My idea of purgatory is a show that repeatedly spits terrible rhymes at you. I mean rhymes like erection/reception, ideas/rears, clock/cop, vistas/spinsters, gluten/solution, dresses/precious, collateral/battle, and water/shorter, to name just a few that tortured my ears in songs by Tim Minchin for the new musical Groundhog Day. Most of these are not rhymes at all; they’re assonances, meaning that the words in each pair have similar vowel sounds but their consonants don’t match. Other pairs almost rhyme but backfire at the last second by making one word singular and the other plural: semen/demons, toxins/oxen. Still others sidestep that rather elementary problem by torturing themselves into unidiomatic constructions; at one point Minchin deploys “free” and “tree” as the setup for “I think I pooped my dungaree.” What?
Yes, it’s old-fashioned, and maybe beside the point, to whine about sloppy, thoughtless rhymes. There’s no rule book requiring lyricists to demonstrate Sondheim- or Miranda-style facility. Indeed, accurately matched sounds, falling on the right accents as part of sensible phrases that illuminate ideas, are now so rare that their absence has become the dominant songwriting aesthetic. Nevertheless, bad rhymes, like dropped stitches or cooking without salt, are missed opportunities suggesting a wide array of indiscipline. That’s certainly the case with Minchin’s songs, too many of which are baggy and lazy when the story he’s musicalizing needs to be pointed and ambitious. It’s a failure that helps make Groundhog Day, opening tonight on Broadway after a difficult preview period, a very grating and repetitive experience for more than half of its long running time.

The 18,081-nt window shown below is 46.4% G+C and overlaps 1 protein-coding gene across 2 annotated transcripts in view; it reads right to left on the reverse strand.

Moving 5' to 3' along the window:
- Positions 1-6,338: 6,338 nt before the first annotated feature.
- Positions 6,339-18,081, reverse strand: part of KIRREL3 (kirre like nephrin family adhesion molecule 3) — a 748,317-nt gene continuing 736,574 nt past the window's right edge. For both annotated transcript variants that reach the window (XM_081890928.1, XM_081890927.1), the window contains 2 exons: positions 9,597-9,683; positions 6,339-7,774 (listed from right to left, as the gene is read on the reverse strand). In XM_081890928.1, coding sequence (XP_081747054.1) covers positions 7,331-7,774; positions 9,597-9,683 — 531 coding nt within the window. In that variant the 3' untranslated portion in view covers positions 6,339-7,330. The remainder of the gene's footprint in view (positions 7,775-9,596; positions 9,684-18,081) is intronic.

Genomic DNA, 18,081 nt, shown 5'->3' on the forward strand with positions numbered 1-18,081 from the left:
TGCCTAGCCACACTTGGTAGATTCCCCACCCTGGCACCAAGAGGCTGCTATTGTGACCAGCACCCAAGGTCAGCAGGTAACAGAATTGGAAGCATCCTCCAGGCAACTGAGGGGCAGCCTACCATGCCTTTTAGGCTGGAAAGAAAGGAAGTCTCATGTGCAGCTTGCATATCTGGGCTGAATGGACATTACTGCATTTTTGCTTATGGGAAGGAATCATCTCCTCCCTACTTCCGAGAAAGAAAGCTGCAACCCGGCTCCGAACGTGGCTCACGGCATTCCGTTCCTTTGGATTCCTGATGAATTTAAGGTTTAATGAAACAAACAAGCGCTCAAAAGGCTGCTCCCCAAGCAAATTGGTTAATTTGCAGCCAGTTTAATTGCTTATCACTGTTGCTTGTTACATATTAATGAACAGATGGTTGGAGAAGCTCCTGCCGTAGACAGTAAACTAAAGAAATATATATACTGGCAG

Repetitive, at least, goes with the territory. Like the ingenious 1993 Bill Murray comedy on which it’s closely based, the musical imagines the consequences for a snarky weatherman named Phil Connors of being trapped in a time loop on February 2. Those consequences would be bad enough in his ordinary life, but the loop begins while he is on assignment in Punxsutawney, Pennsylvania, to cover the absurd annual ritual in which the arrival of spring is predicted by a groundhog. (This engenders another bad, if amusing, rhyme: “Is it a squirrel? / Is it a beaver? / Kind of both / but not quite either.”) For reasons never explained in the movie, but feebly suggested onstage, Phil discovers that no matter what he does during the course of the day, he wakes up the next to find it’s still February 2 — and that no one else on Earth has noticed. This eternal blank slate at first makes him anxious, then giddy, then suicidal; with so many days at his disposal, sometimes he experiments with nihilism, sometimes with philanthropy. We see perhaps two dozen of these diurnal variations, or parts of them, though the movie’s co-screenwriter Danny Rubin, who also wrote the musical’s book, has estimated that Connors actually endures something like 10,000 restarts before the loop stops looping. Thank god for dramatic license.
Because even vastly foreshortened, the story’s monotony is a problem far harder to address onstage than on film. (Sondheim himself gave up adapting it, deciding the movie was unimprovable.) The business of Phil’s awakening and dressing each morning, the groundhog ritual with its marching bands and dignitaries, the taping of his remote segment and his encounters with the quaint townspeople: All take loads of stage time, and lots of cumbersome bustle, to establish and then vary. Perhaps that’s why the director Matthew Warchus establishes from the start a pattern of visual tropes — the scenic design is by Rob Howell — that let us see much of the action from shifting perspectives, including a miniaturized police chase performed by puppeteers and viewed as if from above. Naturally, a turntable also gets heavy rotation.